(Corrects spelling of analyst's name in paragraph 8 to Kaip from Caip)
* Hecla to lock in prices during shipments: CFO
* Reduces 2013 capex by 13 pct, rival Coeur cuts by 18 pct
* Q2 adj loss $0.03/shr vs est profit $0.01/shr
* Hecla shares rise as much as 7 pct
Aug 8 Hecla Mining Co said it has started to hedge its precious metal shipments after a drastic fall in spot prices pushed the company to report a surprise loss.
Shares of the company rose as much as 7 percent on the New York Stock Exchange on Thursday.
The No.2 U.S. silver miner by output said it sold 40 percent of its silver production of 2.2 million ounces only in June and at prices much below the average price for the quarter.
This magnified the lower realized price, Chief Financial Officer James Sabala said on a post-earnings conference call with analysts.
Realized silver prices fell 40 percent to $16.27 per ounce for the company, while the broader spot market prices fell about 21 percent to average $23.17 per ounce.
Bigger rival Coeur, the largest U.S. silver miner by output, said realized price fell about 23 percent to $22.86 per ounce.
Hecla also said it had a negative $15.1 million provisional price adjustment due to the time lag between shipping the concentrates for processing and actual sale of the metal.
"It takes about 4-6 weeks for (concentrates) to get processed. The reality is that the metal prices were a lot lower 4-6 weeks into the second quarter," BMO Capital Markets Canada analyst Andrew Kaip said.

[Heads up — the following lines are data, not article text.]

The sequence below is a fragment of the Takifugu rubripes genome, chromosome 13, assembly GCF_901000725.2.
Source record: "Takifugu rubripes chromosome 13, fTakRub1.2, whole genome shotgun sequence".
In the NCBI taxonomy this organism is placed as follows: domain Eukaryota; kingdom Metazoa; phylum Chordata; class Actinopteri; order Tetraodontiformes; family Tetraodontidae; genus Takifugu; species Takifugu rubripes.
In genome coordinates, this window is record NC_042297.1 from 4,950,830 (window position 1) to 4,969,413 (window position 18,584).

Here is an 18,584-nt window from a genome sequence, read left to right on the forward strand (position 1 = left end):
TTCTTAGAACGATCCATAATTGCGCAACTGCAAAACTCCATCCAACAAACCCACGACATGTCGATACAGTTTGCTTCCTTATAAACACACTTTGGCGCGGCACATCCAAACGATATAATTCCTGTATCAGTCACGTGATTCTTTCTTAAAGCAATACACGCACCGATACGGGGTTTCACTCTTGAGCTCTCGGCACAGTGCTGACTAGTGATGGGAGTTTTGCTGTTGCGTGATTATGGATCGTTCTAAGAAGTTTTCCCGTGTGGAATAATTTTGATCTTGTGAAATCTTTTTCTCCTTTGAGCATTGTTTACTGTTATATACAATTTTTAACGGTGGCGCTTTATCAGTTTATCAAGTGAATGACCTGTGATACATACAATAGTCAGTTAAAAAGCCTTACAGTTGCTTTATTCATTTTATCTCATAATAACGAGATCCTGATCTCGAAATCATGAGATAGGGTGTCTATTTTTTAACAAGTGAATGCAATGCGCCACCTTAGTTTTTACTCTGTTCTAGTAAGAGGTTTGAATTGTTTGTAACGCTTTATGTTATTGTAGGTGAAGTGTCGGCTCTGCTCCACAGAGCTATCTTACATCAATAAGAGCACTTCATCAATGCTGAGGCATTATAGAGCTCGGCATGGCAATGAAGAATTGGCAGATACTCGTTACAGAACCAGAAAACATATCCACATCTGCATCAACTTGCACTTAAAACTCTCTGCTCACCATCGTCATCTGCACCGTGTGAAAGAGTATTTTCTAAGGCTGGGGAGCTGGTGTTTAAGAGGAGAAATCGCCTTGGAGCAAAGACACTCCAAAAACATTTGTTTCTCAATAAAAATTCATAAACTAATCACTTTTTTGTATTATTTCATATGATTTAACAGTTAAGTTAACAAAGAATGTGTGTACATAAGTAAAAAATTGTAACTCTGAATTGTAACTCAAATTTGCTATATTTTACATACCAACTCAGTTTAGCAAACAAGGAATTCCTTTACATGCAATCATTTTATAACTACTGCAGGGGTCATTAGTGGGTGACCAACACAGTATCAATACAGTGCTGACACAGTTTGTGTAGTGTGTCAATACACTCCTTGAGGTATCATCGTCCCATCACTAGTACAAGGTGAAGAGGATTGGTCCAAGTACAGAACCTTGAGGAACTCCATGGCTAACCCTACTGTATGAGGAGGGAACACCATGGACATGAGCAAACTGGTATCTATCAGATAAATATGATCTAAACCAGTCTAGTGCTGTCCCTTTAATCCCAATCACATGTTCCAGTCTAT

"So you are getting dinged for the differential."
Hecla currently hedges base metals such as lead and zinc that it mines as a by-product of silver production.
The company cut its annual capital spending budget to $129 million from the $145 million it forecast in May for its Greens Creek mine in Alaska and Lucky Friday mine in Idaho.
Coeur, which also posted a loss, lowered its capital spending by 18 percent to $100 million-$110 million for 2013 and expects to spend less than $80 million next year.
Miners around the world are under intense pressure to reduce capital spending and operating costs due to volatile commodity prices and lower-grade ores.
Excluding one-time items, Hecla posted a loss of 3 cents per share, while analysts on average had expected earnings of 1 cent per share, according to Thomson Reuters I/B/E/S.
Coeur posted a net loss of $35 million, or 35 cents per share, compared with a profit of $23 million, or 26 cents per share, a year earlier.
Metal sales at Coeur declined about 20 percent, while it rose 27 percent at Hecla. (Reporting by Garima Goel in Bangalore; Editing by Sreejiraj Eluvangal and Sriraj Kalluvila)